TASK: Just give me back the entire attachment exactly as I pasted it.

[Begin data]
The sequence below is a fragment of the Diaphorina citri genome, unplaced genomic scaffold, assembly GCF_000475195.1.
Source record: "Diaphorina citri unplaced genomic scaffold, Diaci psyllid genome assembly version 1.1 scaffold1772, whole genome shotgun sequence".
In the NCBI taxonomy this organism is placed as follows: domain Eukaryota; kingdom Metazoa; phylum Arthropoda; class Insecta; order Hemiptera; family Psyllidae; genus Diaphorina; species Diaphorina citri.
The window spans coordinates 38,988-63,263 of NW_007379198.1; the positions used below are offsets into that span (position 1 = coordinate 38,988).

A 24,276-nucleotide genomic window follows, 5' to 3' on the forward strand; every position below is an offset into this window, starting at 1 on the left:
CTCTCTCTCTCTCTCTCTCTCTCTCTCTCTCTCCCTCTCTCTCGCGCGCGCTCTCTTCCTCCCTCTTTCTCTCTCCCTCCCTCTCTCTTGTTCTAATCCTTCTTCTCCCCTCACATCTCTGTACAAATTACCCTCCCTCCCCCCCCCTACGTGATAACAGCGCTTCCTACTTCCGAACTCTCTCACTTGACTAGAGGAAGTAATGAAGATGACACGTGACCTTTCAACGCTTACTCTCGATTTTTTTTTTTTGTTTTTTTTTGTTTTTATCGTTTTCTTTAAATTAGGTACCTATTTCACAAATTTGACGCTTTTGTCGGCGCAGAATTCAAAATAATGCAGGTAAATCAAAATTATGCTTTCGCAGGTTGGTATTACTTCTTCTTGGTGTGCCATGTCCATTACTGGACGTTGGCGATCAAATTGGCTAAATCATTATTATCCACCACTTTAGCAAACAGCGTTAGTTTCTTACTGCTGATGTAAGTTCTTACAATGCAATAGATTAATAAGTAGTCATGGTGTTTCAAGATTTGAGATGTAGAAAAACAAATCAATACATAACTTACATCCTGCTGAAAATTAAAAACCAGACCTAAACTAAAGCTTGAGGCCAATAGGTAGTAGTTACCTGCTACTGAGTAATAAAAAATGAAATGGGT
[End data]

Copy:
The sequence below is a fragment of the Diaphorina citri genome, unplaced genomic scaffold, assembly GCF_000475195.1.
Source record: "Diaphorina citri unplaced genomic scaffold, Diaci psyllid genome assembly version 1.1 scaffold1772, whole genome shotgun sequence".
In the NCBI taxonomy this organism is placed as follows: domain Eukaryota; kingdom Metazoa; phylum Arthropoda; class Insecta; order Hemiptera; family Psyllidae; genus Diaphorina; species Diaphorina citri.
The window spans coordinates 38,988-63,263 of NW_007379198.1; the positions used below are offsets into that span (position 1 = coordinate 38,988).

A 24,276-nucleotide genomic window follows, 5' to 3' on the forward strand; every position below is an offset into this window, starting at 1 on the left:
CTCTCTCTCTCTCTCTCTCTCTCTCTCTCTCTCCCTCTCTCTCGCGCGCGCTCTCTTCCTCCCTCTTTCTCTCTCCCTCCCTCTCTCTTGTTCTAATCCTTCTTCTCCCCTCACATCTCTGTACAAATTACCCTCCCTCCCCCCCCCTACGTGATAACAGCGCTTCCTACTTCCGAACTCTCTCACTTGACTAGAGGAAGTAATGAAGATGACACGTGACCTTTCAACGCTTACTCTCGATTTTTTTTTTTTGTTTTTTTTTGTTTTTATCGTTTTCTTTAAATTAGGTACCTATTTCACAAATTTGACGCTTTTGTCGGCGCAGAATTCAAAATAATGCAGGTAAATCAAAATTATGCTTTCGCAGGTTGGTATTACTTCTTCTTGGTGTGCCATGTCCATTACTGGACGTTGGCGATCAAATTGGCTAAATCATTATTATCCACCACTTTAGCAAACAGCGTTAGTTTCTTACTGCTGATGTAAGTTCTTACAATGCAATAGATTAATAAGTAGTCATGGTGTTTCAAGATTTGAGATGTAGAAAAACAAATCAATACATAACTTACATCCTGCTGAAAATTAAAAACCAGACCTAAACTAAAGCTTGAGGCCAATAGGTAGTAGTTACCTGCTACTGAGTAATAAAAAATGAAATGGGT